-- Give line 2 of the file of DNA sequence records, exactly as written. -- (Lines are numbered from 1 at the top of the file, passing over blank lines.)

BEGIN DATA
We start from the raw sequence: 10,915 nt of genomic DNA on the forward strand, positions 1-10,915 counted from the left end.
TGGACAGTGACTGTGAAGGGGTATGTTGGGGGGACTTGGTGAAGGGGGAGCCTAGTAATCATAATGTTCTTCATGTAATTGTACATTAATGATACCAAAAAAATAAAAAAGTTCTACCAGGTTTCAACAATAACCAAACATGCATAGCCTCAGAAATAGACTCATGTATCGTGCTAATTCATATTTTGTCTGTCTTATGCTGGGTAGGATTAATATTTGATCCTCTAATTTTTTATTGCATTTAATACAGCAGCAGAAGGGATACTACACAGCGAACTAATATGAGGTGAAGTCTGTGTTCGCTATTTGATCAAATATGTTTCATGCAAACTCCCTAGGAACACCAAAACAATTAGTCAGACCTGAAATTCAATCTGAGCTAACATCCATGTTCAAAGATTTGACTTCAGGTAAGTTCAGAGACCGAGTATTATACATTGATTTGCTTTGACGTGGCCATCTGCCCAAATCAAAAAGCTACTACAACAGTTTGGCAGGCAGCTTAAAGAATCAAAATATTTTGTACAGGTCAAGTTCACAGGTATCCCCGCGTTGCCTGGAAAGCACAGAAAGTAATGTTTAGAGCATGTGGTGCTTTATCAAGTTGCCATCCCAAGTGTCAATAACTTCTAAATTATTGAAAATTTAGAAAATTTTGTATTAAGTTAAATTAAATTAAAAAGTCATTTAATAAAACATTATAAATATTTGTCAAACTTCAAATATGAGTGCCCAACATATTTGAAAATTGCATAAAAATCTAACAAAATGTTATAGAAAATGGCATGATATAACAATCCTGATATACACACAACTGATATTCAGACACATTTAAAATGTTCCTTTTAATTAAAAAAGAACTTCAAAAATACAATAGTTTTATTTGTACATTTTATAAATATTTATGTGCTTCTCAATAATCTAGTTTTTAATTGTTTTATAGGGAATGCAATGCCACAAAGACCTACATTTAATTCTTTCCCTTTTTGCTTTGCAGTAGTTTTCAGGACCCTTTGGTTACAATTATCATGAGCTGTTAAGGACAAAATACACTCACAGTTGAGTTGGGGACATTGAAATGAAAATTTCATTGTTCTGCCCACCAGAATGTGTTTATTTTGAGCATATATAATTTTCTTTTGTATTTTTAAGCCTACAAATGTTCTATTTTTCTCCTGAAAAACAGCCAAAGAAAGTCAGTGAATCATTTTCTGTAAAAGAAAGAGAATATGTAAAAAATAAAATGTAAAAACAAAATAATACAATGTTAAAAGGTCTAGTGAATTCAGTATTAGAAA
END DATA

TGGACAGTGACTGTGAAGGGGTATGTTGGGGGGACTTGGTGAAGGGGGAGCCTAGTAATCATAATGTTCTTCATGTAATTGTACATTAATGATACCAAAAAAATAAAAAAGTTCTACCAGGTTTCAACAATAACCAAACATGCATAGCCTCAGAAATAGACTCATGTATCGTGCTAATTCATATTTTGTCTGTCTTATGCTGGGTAGGATTAATATTTGATCCTCTAATTTTTTATTGCATTTAATACAGCAGCAGAAGGGATACTACACAGCGAACTAATATGAGGTGAAGTCTGTGTTCGCTATTTGATCAAATATGTTTCATGCAAACTCCCTAGGAACACCAAAACAATTAGTCAGACCTGAAATTCAATCTGAGCTAACATCCATGTTCAAAGATTTGACTTCAGGTAAGTTCAGAGACCGAGTATTATACATTGATTTGCTTTGACGTGGCCATCTGCCCAAATCAAAAAGCTACTACAACAGTTTGGCAGGCAGCTTAAAGAATCAAAATATTTTGTACAGGTCAAGTTCACAGGTATCCCCGCGTTGCCTGGAAAGCACAGAAAGTAATGTTTAGAGCATGTGGTGCTTTATCAAGTTGCCATCCCAAGTGTCAATAACTTCTAAATTATTGAAAATTTAGAAAATTTTGTATTAAGTTAAATTAAATTAAAAAGTCATTTAATAAAACATTATAAATATTTGTCAAACTTCAAATATGAGTGCCCAACATATTTGAAAATTGCATAAAAATCTAACAAAATGTTATAGAAAATGGCATGATATAACAATCCTGATATACACACAACTGATATTCAGACACATTTAAAATGTTCCTTTTAATTAAAAAAGAACTTCAAAAATACAATAGTTTTATTTGTACATTTTATAAATATTTATGTGCTTCTCAATAATCTAGTTTTTAATTGTTTTATAGGGAATGCAATGCCACAAAGACCTACATTTAATTCTTTCCCTTTTTGCTTTGCAGTAGTTTTCAGGACCCTTTGGTTACAATTATCATGAGCTGTTAAGGACAAAATACACTCACAGTTGAGTTGGGGACATTGAAATGAAAATTTCATTGTTCTGCCCACCAGAATGTGTTTATTTTGAGCATATATAATTTTCTTTTGTATTTTTAAGCCTACAAATGTTCTATTTTTCTCCTGAAAAACAGCCAAAGAAAGTCAGTGAATCATTTTCTGTAAAAGAAAGAGAATATGTAAAAAATAAAATGTAAAAACAAAATAATACAATGTTAAAAGGTCTAGTGAATTCAGTATTAGAAA